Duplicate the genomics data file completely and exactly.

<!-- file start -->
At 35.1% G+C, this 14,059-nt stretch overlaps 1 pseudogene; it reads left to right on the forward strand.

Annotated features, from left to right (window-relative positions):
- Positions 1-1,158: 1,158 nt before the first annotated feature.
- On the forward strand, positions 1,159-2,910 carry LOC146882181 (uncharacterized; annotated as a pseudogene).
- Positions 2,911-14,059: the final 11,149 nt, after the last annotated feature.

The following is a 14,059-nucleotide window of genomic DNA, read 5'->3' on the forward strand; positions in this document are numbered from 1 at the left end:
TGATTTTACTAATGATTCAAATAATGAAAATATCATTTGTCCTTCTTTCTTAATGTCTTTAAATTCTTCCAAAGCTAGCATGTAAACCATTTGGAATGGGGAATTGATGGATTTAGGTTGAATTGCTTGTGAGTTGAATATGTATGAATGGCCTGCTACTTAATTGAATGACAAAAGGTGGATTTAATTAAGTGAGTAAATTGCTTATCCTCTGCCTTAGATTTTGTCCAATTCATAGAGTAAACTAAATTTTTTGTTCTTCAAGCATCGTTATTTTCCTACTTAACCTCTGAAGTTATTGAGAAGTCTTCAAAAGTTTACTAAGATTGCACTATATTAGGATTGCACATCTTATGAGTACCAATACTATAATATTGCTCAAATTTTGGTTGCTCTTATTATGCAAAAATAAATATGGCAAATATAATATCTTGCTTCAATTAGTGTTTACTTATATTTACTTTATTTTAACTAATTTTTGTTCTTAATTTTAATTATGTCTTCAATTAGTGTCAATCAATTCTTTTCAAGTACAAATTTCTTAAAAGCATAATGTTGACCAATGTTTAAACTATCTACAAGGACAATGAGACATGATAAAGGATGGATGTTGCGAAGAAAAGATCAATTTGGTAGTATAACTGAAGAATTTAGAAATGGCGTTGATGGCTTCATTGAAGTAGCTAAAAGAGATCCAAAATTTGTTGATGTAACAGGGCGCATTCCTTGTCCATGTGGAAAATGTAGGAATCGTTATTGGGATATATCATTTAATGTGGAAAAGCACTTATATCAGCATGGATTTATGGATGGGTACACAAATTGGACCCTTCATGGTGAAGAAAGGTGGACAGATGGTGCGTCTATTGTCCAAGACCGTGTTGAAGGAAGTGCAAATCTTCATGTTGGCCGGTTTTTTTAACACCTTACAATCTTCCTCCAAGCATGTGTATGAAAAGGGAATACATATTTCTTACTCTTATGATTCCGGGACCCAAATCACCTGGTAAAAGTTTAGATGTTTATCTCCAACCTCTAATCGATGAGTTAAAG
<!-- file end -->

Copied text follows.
At 35.1% G+C, this 14,059-nt stretch overlaps 1 pseudogene; it reads left to right on the forward strand.

Annotated features, from left to right (window-relative positions):
- Positions 1-1,158: 1,158 nt before the first annotated feature.
- On the forward strand, positions 1,159-2,910 carry LOC146882181 (uncharacterized; annotated as a pseudogene).
- Positions 2,911-14,059: the final 11,149 nt, after the last annotated feature.

The following is a 14,059-nucleotide window of genomic DNA, read 5'->3' on the forward strand; positions in this document are numbered from 1 at the left end:
TGATTTTACTAATGATTCAAATAATGAAAATATCATTTGTCCTTCTTTCTTAATGTCTTTAAATTCTTCCAAAGCTAGCATGTAAACCATTTGGAATGGGGAATTGATGGATTTAGGTTGAATTGCTTGTGAGTTGAATATGTATGAATGGCCTGCTACTTAATTGAATGACAAAAGGTGGATTTAATTAAGTGAGTAAATTGCTTATCCTCTGCCTTAGATTTTGTCCAATTCATAGAGTAAACTAAATTTTTTGTTCTTCAAGCATCGTTATTTTCCTACTTAACCTCTGAAGTTATTGAGAAGTCTTCAAAAGTTTACTAAGATTGCACTATATTAGGATTGCACATCTTATGAGTACCAATACTATAATATTGCTCAAATTTTGGTTGCTCTTATTATGCAAAAATAAATATGGCAAATATAATATCTTGCTTCAATTAGTGTTTACTTATATTTACTTTATTTTAACTAATTTTTGTTCTTAATTTTAATTATGTCTTCAATTAGTGTCAATCAATTCTTTTCAAGTACAAATTTCTTAAAAGCATAATGTTGACCAATGTTTAAACTATCTACAAGGACAATGAGACATGATAAAGGATGGATGTTGCGAAGAAAAGATCAATTTGGTAGTATAACTGAAGAATTTAGAAATGGCGTTGATGGCTTCATTGAAGTAGCTAAAAGAGATCCAAAATTTGTTGATGTAACAGGGCGCATTCCTTGTCCATGTGGAAAATGTAGGAATCGTTATTGGGATATATCATTTAATGTGGAAAAGCACTTATATCAGCATGGATTTATGGATGGGTACACAAATTGGACCCTTCATGGTGAAGAAAGGTGGACAGATGGTGCGTCTATTGTCCAAGACCGTGTTGAAGGAAGTGCAAATCTTCATGTTGGCCGGTTTTTTTAACACCTTACAATCTTCCTCCAAGCATGTGTATGAAAAGGGAATACATATTTCTTACTCTTATGATTCCGGGACCCAAATCACCTGGTAAAAGTTTAGATGTTTATCTCCAACCTCTAATCGATGAGTTAAAG